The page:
The following feature appears in the September 2016 issue of NYLON.
Concept albums, by definition, are not random occurrences. Somewhere along the line, the artists who make them generally have to decide to do so. Ask Jenny Hval what made her decide to write a record about lunar cycles, time-traveling vampires, and the flow of menstrual blood, however, and her answer might surprise you: She didn’t—at least not intentionally. Which means that Blood Bitch may be the first concept album in history to have happened by accident.
“All of the themes of this album, all the stuff I’ve written about it—that came after it was finished,” admits the Norwegian singer-songwriter. “When an album is presented to journalists, there’s a press release that comes with it, and that makes it sound like I sat down and thought, ‘What shall this album be about?’ But although it might seem like I was planning ahead and being very clever, I have to emphasize that when I made this album, I was feeling very stupid.”
Literate, challenging, thoughtful, provocative—there are plenty of words you could use to describe Hval, but “stupid” certainly isn’t one of them. Over the course of her discography, she has carved a niche for herself as one of the smartest, most singular voices in pop music—and, yes, despite her amorphous, experimental approach to melody and song structure, she does still consider herself a pop artist. “You can look at it in a couple of different ways,” she says with a smile. “If you see pop music as a product, as finished songs, my music is something very different. But if you see it as an artistic discipline, an exploratory process of sound-making—that’s how I like to think about it.”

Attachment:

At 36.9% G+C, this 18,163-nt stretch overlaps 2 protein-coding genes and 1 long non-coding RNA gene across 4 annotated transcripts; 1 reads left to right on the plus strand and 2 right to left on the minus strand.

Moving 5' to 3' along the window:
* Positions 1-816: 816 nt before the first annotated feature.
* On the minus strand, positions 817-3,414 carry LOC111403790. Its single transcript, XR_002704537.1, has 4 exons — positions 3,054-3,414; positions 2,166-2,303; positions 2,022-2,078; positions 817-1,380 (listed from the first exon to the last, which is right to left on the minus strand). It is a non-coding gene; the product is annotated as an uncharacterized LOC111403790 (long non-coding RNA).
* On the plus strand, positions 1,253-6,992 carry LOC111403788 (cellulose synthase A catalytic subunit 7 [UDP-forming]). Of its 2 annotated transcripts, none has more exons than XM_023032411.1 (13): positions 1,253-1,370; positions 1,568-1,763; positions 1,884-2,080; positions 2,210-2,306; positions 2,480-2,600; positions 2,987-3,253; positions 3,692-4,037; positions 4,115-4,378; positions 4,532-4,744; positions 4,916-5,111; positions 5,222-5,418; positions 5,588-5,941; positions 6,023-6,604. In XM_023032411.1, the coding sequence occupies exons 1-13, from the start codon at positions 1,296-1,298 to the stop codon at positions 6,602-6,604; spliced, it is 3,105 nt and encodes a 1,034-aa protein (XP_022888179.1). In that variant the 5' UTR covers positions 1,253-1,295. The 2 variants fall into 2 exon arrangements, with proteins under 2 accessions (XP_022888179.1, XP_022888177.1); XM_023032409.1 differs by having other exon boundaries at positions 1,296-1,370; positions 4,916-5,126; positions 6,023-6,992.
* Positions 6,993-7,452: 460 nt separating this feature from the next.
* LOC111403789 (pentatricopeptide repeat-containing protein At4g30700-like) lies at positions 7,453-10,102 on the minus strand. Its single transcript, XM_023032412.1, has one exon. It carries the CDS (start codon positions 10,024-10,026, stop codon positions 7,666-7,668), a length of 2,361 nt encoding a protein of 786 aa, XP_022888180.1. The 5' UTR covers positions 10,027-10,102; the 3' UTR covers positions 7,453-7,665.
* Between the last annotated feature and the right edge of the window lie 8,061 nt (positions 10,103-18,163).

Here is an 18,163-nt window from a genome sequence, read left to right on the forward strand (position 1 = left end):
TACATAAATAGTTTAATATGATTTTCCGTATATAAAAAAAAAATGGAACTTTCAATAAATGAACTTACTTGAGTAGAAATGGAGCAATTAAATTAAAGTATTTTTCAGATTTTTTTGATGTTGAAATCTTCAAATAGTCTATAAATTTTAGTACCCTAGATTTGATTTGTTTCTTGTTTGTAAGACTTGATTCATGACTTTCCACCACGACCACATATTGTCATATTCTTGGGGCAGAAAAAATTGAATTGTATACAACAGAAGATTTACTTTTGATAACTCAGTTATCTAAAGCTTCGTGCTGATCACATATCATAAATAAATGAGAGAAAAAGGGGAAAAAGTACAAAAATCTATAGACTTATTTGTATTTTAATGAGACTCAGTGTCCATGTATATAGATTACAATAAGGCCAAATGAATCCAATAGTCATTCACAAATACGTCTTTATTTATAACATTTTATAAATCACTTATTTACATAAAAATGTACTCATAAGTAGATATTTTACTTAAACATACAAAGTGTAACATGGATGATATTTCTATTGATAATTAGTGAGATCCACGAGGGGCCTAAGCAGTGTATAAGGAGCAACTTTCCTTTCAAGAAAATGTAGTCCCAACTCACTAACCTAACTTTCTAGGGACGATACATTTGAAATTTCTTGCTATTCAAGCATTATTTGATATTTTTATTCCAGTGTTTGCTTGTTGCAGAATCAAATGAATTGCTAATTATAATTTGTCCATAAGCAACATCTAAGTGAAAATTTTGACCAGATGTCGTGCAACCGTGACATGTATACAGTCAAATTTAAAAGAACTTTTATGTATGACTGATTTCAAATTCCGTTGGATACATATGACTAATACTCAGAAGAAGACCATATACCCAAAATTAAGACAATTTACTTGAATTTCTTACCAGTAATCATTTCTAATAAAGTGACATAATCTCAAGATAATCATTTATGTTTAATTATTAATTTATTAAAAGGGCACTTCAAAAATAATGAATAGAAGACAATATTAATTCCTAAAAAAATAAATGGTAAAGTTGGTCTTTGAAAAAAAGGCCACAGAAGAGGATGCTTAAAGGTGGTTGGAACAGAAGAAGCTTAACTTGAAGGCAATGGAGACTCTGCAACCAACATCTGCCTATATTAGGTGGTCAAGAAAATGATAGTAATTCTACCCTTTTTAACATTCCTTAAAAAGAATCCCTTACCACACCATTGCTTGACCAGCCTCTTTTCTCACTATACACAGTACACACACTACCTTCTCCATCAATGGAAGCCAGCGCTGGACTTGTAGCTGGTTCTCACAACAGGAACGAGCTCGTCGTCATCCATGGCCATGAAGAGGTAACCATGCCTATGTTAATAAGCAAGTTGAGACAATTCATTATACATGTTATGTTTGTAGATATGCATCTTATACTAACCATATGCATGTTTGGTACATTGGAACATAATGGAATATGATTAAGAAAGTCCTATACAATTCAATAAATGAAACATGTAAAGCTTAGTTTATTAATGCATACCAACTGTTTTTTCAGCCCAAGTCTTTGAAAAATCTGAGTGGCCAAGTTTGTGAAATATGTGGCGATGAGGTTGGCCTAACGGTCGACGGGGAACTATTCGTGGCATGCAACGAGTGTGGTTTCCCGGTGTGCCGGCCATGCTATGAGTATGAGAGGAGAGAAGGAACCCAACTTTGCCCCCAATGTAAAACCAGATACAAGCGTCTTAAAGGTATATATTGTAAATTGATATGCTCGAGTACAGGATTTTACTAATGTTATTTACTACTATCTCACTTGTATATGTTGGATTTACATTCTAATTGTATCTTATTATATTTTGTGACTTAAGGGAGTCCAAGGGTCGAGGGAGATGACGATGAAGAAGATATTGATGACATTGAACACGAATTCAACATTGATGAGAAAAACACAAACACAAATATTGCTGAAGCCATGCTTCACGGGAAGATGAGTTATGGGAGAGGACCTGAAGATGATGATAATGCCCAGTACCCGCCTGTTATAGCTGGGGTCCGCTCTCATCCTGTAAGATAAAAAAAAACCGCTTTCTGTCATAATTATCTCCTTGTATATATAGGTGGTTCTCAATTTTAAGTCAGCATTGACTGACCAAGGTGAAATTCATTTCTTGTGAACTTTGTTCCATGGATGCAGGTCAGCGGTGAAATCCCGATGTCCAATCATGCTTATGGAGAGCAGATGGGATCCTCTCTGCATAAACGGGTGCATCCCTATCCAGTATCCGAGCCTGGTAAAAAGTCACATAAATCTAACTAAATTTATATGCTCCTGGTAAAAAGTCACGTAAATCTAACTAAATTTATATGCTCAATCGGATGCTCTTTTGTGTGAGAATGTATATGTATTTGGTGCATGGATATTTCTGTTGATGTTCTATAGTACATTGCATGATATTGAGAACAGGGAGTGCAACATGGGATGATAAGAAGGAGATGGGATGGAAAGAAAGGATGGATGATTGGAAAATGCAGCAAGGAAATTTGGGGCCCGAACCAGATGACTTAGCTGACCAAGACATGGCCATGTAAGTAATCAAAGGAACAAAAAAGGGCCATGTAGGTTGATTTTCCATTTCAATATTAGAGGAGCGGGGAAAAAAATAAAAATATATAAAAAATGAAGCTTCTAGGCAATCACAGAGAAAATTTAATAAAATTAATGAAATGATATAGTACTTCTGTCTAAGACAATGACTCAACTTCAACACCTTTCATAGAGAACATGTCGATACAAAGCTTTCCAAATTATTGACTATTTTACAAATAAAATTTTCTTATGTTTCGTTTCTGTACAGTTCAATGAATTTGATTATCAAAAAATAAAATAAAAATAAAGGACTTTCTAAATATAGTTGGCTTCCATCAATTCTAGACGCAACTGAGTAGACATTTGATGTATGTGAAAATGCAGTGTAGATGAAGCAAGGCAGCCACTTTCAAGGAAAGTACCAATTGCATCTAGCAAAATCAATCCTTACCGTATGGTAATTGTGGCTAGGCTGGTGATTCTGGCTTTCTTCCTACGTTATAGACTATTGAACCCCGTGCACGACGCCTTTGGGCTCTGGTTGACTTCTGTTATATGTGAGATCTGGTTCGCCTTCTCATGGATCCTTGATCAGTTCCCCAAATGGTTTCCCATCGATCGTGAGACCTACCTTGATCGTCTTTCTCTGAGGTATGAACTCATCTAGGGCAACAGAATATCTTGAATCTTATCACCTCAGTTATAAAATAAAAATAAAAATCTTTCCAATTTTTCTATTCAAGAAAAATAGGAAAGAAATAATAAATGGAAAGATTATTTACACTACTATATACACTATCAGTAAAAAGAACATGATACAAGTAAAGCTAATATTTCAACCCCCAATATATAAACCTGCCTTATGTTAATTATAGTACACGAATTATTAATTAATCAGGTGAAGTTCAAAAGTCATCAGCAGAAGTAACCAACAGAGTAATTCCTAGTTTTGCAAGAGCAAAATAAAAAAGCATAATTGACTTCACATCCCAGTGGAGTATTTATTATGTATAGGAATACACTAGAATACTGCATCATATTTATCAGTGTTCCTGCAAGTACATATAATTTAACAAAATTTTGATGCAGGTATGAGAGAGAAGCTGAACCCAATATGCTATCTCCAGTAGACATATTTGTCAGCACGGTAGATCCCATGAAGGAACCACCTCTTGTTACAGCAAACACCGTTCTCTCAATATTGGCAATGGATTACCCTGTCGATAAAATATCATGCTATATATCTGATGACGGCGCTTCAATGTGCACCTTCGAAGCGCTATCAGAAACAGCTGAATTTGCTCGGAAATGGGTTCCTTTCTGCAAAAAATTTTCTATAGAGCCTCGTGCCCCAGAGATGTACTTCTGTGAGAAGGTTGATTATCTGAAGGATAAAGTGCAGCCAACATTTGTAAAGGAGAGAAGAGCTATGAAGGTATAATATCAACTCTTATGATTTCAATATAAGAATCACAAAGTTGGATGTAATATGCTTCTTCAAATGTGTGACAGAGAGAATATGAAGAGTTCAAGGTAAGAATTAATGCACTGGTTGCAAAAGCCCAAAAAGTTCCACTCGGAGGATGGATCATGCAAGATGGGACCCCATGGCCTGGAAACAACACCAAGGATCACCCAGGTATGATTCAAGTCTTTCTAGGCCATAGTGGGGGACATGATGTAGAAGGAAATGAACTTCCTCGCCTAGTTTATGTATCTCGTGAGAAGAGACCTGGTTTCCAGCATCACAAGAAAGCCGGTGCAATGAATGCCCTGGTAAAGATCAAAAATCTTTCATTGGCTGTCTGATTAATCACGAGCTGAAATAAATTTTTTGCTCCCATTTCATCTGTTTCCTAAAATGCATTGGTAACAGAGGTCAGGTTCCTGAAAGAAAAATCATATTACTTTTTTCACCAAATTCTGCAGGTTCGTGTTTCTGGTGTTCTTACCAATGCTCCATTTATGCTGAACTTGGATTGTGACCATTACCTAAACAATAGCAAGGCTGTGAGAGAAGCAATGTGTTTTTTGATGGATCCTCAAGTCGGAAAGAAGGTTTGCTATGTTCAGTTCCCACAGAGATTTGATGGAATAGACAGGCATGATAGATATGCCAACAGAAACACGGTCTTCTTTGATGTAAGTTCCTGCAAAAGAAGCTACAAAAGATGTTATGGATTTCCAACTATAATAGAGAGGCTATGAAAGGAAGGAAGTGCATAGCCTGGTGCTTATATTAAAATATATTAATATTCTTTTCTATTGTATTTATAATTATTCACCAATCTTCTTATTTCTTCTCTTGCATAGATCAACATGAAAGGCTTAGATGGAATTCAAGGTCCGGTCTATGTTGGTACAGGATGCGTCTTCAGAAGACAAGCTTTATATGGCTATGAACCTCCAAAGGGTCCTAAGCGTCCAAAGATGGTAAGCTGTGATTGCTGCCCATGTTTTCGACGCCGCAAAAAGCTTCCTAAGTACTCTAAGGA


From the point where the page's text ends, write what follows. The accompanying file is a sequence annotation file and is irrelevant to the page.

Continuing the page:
That’s the spirit in which Blood Bitch was made: an automatic, unthinking frenzy of creation, resulting in a record of dark, dissonant electronica that owes as much to the music of Hval’s youth (raised in Norway’s equivalent of the Bible Belt, she came to inhabit “a private satanic world” of doom metal) as it does to her last album, 2015’s Apocalypse, Girl. “I didn’t really know what I was doing, or what I was writing about, and that was the aim from the start: to make something that was very spontaneous,” recalls Hval. “I wanted to make something that I didn’t have time to process, refine, and rewrite, and I was surprised by how eloquent the music could be without having a predefined framework for it. Lasse [Marhaug, Blood Bitch’s co-producer] and I really don’t know why we’re so happy with this album, because it almost seemed as though we did nothing. I feel like anybody could have made this album.”
Yet Blood Bitch didn’t exactly come out of nowhere. During the recording of the album, the singer became obsessed with the schlocky exploitation cinema of the ’70s, particularly the films by Spanish director Jesús Franco, the man responsible for such nefarious top-shelf classics as Vampyros Lesbos and The Bare-Breasted Countess. As Hval explains, “Very often, these films are full of nudity. They’re filmed very fast and very cheaply, and it’s a depiction of sexuality that sells because it’s cheap. I found that very open and liberating, as opposed to things that are very perfected. And of course, there was so much blood in these films! As I was watching them, in my brain—all the female characters from these films, and all the blood that was spilled in them—it all combined to form a sort of menstruation cult.”
She may not have known it at the time, but Hval was making an album about what she calls “the red-and-white toilet roll chain which ties together the virgins, the whores, the mothers, the witches, the dreamers, and the lovers.” The overriding theme of Blood Bitch, she says, “is that menstrual blood is something that’s shared amongst everybody, not just women. There’s a tendency to think of it as a female thing. You take power from something when the world tells you, ‘This is only for women,’ but really it concerns 100 percent of the population because menstrual blood is the most powerful blood there is. Women only have it in the middle of their lives, but even for people who don’t have it, it’s still there: You hate having it, or you dream about having it; you dread it, or you can’t wait to get it. It’s a wonderful part of life and desire—and death.”